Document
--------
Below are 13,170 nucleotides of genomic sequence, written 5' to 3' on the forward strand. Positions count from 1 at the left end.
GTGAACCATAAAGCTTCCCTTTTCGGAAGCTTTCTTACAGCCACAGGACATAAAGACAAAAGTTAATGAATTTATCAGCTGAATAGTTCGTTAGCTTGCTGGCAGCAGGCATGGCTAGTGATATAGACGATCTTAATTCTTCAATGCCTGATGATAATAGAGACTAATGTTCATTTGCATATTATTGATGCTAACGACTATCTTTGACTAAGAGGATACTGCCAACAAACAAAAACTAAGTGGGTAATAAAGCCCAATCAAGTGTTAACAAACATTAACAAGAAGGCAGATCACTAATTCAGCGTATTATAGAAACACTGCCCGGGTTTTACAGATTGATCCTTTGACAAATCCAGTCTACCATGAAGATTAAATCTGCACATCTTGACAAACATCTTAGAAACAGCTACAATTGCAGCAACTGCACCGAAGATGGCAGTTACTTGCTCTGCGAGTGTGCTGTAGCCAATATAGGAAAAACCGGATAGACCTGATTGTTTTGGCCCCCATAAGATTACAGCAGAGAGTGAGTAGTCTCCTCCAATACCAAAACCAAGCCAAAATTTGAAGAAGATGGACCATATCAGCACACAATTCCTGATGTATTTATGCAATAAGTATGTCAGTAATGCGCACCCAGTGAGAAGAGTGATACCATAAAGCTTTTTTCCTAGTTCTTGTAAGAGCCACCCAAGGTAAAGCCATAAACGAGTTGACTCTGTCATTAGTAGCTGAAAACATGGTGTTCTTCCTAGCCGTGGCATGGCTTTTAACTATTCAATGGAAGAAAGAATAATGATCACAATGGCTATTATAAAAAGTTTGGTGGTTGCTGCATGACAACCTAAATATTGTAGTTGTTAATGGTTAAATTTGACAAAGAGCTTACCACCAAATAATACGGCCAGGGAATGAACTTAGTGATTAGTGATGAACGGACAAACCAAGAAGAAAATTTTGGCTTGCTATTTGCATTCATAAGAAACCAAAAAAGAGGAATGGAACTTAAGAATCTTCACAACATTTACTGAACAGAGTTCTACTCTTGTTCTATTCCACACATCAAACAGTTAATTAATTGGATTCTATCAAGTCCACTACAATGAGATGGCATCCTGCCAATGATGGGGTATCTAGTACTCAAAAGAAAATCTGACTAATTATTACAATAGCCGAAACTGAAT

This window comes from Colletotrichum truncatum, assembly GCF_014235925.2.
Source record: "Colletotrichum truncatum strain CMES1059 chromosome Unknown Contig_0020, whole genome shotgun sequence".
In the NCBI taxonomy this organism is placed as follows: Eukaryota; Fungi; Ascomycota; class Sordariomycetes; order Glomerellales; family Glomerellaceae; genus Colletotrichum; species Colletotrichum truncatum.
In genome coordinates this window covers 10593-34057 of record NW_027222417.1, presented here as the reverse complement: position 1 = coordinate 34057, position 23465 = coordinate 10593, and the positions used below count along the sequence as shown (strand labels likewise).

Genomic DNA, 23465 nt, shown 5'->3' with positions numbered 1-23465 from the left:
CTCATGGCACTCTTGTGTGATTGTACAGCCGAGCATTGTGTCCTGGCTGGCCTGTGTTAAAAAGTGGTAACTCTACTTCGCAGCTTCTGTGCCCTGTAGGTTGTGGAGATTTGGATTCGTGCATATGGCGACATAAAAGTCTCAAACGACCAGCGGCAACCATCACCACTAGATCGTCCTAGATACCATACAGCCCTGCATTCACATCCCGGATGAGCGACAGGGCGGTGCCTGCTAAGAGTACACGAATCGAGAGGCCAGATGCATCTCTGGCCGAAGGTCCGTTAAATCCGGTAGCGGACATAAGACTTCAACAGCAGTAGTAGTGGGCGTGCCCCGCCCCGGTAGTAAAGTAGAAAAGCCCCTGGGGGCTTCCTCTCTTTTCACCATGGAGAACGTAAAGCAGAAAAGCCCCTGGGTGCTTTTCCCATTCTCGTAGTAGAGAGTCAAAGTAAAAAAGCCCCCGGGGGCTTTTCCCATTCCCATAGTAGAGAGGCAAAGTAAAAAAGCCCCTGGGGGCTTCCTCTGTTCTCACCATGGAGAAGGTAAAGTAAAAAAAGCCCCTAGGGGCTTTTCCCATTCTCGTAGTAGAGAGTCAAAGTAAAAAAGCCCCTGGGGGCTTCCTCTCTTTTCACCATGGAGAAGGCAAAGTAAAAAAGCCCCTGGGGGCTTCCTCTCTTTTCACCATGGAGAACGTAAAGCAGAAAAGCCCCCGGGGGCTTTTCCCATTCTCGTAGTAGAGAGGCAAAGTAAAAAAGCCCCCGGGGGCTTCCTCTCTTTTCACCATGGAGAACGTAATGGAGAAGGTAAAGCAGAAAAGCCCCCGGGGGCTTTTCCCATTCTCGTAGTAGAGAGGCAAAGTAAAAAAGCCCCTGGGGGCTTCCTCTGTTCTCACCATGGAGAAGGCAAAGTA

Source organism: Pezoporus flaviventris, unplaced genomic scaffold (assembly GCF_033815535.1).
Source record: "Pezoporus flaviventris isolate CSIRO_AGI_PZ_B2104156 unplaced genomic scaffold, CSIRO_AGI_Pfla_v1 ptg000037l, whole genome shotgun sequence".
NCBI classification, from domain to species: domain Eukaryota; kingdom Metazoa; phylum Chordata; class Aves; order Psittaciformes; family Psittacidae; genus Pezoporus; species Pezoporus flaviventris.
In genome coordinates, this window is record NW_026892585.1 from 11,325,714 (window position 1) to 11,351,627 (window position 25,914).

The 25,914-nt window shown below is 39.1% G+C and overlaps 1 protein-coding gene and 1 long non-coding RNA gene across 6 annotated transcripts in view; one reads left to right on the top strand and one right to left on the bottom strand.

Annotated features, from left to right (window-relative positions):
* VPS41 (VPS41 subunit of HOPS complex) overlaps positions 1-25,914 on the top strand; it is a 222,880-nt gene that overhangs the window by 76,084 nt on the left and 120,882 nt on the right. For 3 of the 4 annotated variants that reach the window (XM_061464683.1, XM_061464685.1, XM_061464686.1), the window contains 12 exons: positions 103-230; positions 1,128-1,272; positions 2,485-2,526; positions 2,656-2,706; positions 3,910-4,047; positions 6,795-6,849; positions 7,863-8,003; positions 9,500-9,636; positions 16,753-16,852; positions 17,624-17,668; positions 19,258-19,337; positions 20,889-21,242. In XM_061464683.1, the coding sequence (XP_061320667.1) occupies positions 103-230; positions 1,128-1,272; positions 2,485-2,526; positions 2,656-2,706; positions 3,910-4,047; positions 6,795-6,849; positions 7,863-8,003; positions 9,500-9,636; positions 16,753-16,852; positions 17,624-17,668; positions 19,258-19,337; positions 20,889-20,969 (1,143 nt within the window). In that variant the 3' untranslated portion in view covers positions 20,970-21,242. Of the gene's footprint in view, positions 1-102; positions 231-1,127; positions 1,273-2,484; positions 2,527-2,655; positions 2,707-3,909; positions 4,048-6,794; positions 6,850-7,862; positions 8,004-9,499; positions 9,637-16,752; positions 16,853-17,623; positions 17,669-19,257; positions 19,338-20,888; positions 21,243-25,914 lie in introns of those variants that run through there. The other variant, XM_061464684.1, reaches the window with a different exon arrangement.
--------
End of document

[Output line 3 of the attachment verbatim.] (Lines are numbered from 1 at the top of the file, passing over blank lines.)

This window comes from Colletotrichum truncatum, assembly GCF_014235925.2.